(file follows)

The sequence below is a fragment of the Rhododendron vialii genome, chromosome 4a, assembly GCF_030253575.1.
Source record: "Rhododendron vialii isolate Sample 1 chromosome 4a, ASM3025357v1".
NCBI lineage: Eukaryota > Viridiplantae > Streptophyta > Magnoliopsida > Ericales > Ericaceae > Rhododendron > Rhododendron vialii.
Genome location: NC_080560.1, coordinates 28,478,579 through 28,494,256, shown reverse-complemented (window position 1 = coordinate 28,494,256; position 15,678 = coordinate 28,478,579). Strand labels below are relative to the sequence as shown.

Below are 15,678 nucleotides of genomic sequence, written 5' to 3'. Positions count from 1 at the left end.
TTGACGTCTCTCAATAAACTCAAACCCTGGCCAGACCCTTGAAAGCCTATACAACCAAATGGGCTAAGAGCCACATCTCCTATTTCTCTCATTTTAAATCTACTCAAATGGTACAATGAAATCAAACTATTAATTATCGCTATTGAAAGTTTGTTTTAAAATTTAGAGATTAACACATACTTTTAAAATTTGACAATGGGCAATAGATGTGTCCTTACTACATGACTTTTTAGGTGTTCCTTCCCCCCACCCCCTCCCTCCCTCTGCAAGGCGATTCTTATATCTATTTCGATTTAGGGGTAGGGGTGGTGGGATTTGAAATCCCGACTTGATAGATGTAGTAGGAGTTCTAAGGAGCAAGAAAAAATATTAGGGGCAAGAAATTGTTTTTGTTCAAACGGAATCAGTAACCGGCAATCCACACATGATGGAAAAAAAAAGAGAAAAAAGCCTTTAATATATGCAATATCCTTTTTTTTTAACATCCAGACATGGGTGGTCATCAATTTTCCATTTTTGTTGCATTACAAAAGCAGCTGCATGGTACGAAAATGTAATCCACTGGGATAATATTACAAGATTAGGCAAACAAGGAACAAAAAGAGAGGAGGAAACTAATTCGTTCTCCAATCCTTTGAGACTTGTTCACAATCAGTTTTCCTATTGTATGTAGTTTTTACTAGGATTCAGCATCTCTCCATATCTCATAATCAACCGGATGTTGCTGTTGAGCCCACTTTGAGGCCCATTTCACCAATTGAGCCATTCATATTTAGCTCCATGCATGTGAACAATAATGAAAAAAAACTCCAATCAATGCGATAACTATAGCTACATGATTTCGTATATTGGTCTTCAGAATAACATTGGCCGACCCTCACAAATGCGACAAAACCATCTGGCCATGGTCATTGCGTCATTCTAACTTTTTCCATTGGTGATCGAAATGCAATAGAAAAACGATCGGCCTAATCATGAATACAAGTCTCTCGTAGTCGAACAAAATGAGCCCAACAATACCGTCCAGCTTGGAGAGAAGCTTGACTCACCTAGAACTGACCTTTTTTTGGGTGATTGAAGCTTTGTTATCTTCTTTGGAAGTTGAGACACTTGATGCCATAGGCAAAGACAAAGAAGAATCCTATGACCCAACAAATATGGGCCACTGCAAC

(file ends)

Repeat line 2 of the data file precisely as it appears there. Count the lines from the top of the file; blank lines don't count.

Source record: "Rhododendron vialii isolate Sample 1 chromosome 4a, ASM3025357v1".